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Americana singer-songwriterGretchen Peters is one of the finest female purveyors of the art, and, with her consistently lifting the bar the listener is once again in for a treat when they give her latest offering a spin.
While Peters’ songs on the album might be other about broken female heroines, ‘you can trace the feminist DNA in my songwriting back to “Independence Day” (a hit for country act Martina McBride) and probably before that, concedes Peters.
Peters has penned a bunch of hits for the the likes of Trisha Yearwood, Faith Hill, Patty Loveless, George Strait and had the likes of Bonnie Raitt cover her work.
Admittedly, Peters’ fails when if comes to choice of album cover. Apart from which Dancing With The Beast is a keeper, an album that grows on you. Set to become one’s best friend the11-track, fifty-minute Doug Lancio, Peters and Barry Walsh produced record weaves an intriguing set of vignettes as Peters produces one solid piece after another. For those preferring a song with a beat, Dobro and piano warmed, “Wichita” (written with Ben Glover; another they wrote together was 2015 award winner "Blackbirds") bounces along merrily as she speaks of the deeds acted out there. My copy doesn’t list any pickers but I wouldn’t be surprised if it was Lancio.
Like a landscape painter, Peters knows the mood captured by one means a great deal, and with her keen to throw in with fallen women and life’s hard-knuckled struggles she turns to that on a woman speaking of her labours on “Disappearing Act”. On “Lowlands” she speaks of loneliness as she fixed her supper, and how no burns one with her neighbour ever since her put that sticker on his bumper, and on “The Show” though she speaks of how the hotel coffee tastes like kerosene she has never been happier with her life.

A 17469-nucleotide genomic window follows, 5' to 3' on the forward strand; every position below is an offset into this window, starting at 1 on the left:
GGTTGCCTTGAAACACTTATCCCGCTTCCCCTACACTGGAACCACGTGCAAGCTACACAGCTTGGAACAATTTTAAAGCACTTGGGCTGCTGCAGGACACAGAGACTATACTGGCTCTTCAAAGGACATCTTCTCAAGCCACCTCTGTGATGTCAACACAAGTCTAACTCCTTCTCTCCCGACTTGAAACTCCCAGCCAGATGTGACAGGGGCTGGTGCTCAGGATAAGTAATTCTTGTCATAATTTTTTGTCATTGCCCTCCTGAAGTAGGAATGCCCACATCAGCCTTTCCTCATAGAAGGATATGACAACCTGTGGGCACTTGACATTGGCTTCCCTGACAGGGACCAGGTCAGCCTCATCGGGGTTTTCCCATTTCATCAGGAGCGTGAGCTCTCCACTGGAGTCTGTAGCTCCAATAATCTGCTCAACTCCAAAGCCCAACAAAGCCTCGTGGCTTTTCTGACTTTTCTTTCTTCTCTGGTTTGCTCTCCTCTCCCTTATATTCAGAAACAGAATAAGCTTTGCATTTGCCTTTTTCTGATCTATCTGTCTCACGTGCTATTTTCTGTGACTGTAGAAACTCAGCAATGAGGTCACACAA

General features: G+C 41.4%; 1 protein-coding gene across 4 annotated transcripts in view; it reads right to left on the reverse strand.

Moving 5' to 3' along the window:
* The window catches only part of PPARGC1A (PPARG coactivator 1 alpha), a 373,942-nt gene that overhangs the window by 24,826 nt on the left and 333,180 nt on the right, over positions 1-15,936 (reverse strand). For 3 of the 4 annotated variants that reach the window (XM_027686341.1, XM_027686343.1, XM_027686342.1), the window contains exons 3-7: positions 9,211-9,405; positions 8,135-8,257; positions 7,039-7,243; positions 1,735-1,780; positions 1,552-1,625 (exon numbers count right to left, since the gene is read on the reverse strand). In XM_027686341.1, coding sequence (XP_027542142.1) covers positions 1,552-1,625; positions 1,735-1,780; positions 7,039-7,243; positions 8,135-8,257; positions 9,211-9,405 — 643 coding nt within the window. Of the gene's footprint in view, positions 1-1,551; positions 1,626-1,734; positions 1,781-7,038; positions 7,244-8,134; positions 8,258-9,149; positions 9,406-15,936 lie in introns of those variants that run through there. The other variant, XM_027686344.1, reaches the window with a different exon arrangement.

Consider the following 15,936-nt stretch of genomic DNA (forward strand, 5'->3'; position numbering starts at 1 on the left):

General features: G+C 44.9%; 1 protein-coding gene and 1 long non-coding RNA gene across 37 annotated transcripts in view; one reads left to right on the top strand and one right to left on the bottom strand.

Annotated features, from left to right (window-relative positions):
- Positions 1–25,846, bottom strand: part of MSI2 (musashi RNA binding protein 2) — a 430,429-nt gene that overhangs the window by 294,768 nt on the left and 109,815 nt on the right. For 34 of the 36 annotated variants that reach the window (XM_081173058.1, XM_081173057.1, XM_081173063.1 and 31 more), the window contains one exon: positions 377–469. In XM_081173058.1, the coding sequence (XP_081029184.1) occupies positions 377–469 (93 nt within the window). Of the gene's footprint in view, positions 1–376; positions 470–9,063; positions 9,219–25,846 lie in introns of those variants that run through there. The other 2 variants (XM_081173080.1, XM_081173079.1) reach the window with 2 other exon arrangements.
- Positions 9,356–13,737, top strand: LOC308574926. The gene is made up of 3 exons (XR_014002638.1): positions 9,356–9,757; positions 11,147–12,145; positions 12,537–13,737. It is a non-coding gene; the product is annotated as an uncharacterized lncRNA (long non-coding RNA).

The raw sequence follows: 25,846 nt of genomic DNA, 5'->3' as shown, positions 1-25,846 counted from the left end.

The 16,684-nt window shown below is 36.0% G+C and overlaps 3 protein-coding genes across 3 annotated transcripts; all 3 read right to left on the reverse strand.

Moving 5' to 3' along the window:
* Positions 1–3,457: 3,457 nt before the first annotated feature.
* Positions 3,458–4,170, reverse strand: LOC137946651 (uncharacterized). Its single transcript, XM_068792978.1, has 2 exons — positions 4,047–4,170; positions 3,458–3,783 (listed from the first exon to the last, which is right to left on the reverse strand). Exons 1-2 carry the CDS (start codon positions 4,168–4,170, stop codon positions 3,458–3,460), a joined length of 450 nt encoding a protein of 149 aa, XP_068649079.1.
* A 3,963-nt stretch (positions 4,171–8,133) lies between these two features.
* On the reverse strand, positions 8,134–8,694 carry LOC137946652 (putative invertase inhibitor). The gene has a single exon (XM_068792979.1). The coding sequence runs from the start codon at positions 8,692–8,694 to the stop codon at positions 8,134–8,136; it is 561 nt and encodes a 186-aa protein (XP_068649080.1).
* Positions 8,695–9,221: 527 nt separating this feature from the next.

Title-track “Dancing With The Beast” is a dark piece, and one which she speaks of how he doesn’t care about her and only wants the best of her and how he feel she does not try hard enough. Enough said! "The Boy From Rye" focuses on the insecurity of female adolescence, and how someone can carry it well into their lives.
The idea for the seedy 'Truckstop Angel” was actually sparked 20 years ago by a newspaper article in New York. Draped in piano, and like with her general theme it speaks of how a woman obliges, the need of men at truck stops and lottery of it all. Regards what kind of customer she gets. “Say Grace” offers hope and how the woman in the story can start again, and possibly a new era (as someone I know has done). Next in line is “Lay Low” as Peters opens in brighter fashion, musically, with Dobro (I later found out Lucio is heavily involved instrumentally on the record) and piano (Barry Walsh) supplying graceful accompaniment a song that’s easier on the ear.
Closing track “Love That Makes A Cup Of Tea” is a mellow wandering ode, and with it performed to a melody similar to previous work from Peters the lyrics are in safe (and welcome) hands.
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